Based on the synthesized theory ofKim (KIM I. J., et al, 1997), the focus stimulus of cancer patients was set as the symptom experience as a stress source, and the situation stimulus was set as social support and depression as other stimuli with the stress source, and residual stimulus was not used as it was difficult to measure. In the primary evaluation, perception of negative changes was evaluated through uncertainty, and in the secondary evaluation what you do to manage the


changed situation was evaluated using resilience and self-esteem. Coping is a cognitive and behavioral effort in a constantly changing situation, and by categorizing it into problem-based coping and emotion-based coping, a hypothetical model to explain psychosocial adjustment of cancer patients was constructed.

As discussed above, there is a limit to comprehensively explaining the psychosocial adjustment pathway because it reports fragmented variables related to psychosocial adjustment in cancer patients. Therefore, applying the Kim (KIM I. J., et al, 1997) theory, which synthesized the proposition of Roy and Lazarus & Folkman theory, a study was done on the psychosocial adjustment of cancer patients, a model was built and tested to provide basic data for nursing intervention development by identifying factors that affect it.

Materials and Methods

This study is based on the theory of Kim(KIM I. J., et al, 1997),, which synthesized Roy's adaptation theory and Lazarus and Folkman's stress-evaluation-coping model, and after constructing a hypothetical model with an influencing factor explaining the psychosocial adjustment of cancer patients, this is a model construction study to test the suitability of the model and the hypothesis presented in the model by collecting data from cancer patients.

Figure1: Concept framework of this study Subjects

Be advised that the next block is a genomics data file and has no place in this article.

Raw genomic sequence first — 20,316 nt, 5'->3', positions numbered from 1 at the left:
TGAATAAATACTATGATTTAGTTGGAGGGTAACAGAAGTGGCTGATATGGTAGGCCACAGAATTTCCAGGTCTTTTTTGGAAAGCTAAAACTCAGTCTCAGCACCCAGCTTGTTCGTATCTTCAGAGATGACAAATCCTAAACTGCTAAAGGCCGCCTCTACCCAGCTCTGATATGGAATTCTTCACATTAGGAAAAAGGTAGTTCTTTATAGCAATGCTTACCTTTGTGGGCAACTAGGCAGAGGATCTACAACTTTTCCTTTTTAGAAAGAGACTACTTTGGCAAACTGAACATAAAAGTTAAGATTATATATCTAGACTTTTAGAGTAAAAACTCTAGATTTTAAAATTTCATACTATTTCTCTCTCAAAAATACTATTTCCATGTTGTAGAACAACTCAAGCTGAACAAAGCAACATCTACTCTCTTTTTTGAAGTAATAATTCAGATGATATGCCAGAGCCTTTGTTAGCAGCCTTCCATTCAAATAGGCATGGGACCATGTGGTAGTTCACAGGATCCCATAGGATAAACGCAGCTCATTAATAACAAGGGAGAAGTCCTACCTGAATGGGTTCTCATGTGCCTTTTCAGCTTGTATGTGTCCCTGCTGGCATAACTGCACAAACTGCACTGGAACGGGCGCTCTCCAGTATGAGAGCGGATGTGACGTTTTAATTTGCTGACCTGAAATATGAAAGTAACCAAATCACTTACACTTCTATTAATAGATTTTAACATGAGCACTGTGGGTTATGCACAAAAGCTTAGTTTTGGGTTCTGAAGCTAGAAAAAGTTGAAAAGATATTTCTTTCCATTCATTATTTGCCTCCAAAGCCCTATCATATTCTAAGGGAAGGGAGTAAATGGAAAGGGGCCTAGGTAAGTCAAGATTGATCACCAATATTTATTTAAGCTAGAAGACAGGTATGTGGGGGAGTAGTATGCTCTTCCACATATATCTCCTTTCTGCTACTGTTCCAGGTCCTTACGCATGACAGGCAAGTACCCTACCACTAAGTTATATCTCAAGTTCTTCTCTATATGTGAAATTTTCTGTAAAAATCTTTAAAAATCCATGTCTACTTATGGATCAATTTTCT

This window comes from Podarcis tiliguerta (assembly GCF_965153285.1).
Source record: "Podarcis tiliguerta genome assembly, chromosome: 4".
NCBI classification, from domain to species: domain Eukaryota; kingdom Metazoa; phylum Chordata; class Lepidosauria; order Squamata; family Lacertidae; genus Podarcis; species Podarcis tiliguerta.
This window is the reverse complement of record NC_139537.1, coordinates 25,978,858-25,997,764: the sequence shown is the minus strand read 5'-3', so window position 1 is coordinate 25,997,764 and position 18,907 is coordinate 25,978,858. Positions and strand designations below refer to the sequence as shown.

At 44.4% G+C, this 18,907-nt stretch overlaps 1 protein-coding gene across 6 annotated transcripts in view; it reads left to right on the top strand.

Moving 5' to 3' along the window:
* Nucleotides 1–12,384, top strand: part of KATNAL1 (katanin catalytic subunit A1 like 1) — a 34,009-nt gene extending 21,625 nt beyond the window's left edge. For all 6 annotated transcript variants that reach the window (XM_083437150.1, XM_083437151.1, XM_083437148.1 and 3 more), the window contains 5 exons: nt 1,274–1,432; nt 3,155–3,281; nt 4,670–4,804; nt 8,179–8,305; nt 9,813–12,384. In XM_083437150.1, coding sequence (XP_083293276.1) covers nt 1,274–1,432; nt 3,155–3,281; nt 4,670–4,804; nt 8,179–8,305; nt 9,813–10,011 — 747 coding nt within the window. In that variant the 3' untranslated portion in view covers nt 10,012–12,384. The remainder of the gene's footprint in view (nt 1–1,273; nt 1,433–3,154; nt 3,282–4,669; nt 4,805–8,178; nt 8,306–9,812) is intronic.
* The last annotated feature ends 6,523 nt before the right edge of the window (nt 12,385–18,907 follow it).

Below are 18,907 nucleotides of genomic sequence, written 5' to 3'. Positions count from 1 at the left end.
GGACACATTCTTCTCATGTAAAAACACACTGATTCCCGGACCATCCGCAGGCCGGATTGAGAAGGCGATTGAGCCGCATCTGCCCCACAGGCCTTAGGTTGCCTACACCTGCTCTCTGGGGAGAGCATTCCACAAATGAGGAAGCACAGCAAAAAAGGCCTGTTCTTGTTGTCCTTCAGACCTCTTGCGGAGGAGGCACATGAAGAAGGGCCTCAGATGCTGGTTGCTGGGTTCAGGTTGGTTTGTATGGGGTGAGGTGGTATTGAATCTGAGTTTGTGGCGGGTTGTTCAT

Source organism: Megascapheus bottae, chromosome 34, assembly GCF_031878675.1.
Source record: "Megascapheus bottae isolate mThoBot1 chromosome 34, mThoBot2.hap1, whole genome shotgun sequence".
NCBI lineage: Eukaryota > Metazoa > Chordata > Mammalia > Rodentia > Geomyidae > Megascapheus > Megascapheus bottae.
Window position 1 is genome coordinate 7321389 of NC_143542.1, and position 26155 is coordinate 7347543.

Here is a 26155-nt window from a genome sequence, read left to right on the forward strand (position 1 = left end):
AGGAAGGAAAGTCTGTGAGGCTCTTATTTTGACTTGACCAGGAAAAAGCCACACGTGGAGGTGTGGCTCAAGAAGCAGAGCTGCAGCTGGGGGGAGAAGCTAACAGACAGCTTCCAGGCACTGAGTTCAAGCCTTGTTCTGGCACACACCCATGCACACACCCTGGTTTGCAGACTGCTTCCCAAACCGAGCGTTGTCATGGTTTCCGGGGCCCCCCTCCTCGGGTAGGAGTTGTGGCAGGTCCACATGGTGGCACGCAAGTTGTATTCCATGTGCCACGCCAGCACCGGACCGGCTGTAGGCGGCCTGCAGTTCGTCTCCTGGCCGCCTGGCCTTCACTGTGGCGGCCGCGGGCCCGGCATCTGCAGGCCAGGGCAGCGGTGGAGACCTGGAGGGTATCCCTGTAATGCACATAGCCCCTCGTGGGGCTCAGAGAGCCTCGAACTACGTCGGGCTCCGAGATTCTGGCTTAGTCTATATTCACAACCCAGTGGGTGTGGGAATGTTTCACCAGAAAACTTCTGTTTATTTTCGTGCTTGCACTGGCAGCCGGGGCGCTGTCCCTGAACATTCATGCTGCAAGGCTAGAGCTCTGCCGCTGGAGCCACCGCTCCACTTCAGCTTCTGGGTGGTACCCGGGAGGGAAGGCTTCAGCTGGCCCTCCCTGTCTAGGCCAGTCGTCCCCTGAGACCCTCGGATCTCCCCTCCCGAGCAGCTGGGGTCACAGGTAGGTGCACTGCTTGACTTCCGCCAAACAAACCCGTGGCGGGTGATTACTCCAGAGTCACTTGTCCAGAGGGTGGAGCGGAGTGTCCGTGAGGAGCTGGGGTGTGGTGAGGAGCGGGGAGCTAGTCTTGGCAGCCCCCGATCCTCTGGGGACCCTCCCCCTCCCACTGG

The subjects of this study were cancer patients who were diagnosed with cancer of the digestive system, breast cancer, respiratory system cancer, and genitourinary system cancer who are undergoing inpatient treatment and outpatient treatment after being diagnosed with cancer at a general hospital in D city. The specific criteria for selecting a target are 20 years of age or older, who receive inpatient treatment at a general hospital or go to the outpatient clinic after diagnosis, and those who understand the contents of the questionnaire and can communicate, understand the purpose of the study, and agree to participate in the study.

Joreskog and Sorbom(Bae B.R., 2011) proposed the principle of determining the sample size. If the number of measurement variables is less than 12, it is recommended to use at least 200


samples. In this study, 220 patients were conveniently sampled considering the ideal recommended size and 10% dropout rate due to incomplete questionnaire, and 200 cancer patients participated in the study, excluding those who did not complete the questionnaire.

Symptom experience

As a tool for measuring symptom experience, the MDASI-K produced and validated in Korean by Yun et al.(Yun Y. H., et al, 2006) from MD Anderson Symptom Inventory developed by Cleeland(Cleeland, C.S., et al, 2001) was used, and it consists of physical symptoms (13 questions) and daily life functions (6 questions). Each item of the symptom experience measurement tool is a Likert scale from 0 to 10 points. Based on the worst symptom time in 24 hours, a score of 0 means no symptoms, and a score of 10 means it is unimaginable. At the time of development, the reliability Cronbach's alpha = .91 and in this study was .97.

Social support

For social support, a tool that was modified and supplemented from the social support tool produced by Kim (Kim O. S., 1993)was used. There are 24 questions in total, consisting of 12 questions for family support and 12 questions for medical personnel support. Each question was based on „strongly disagree‟ 1 point and „strongly agree‟ 5 points on the Likert 5-point scale. The higher each score, the higher the level of family support and medical personnel support. At the time of development, the reliability was .94 for family support and .93 for medical personnel support, and the reliability in this study was .96 for family support and .95 for medical personnel support.


Depression utilized the Brief Edinburgh Depression Scale (BEDS) (Lee J. H., et al, 2009), with a total of 6 questions, in a Likert 4-point scale, where the score per item ranges from 0 to 3, and negative responses mean lower scores. It was standardized as a Korean version, and the reliability at the time of development was .94, and in this study, it was .89.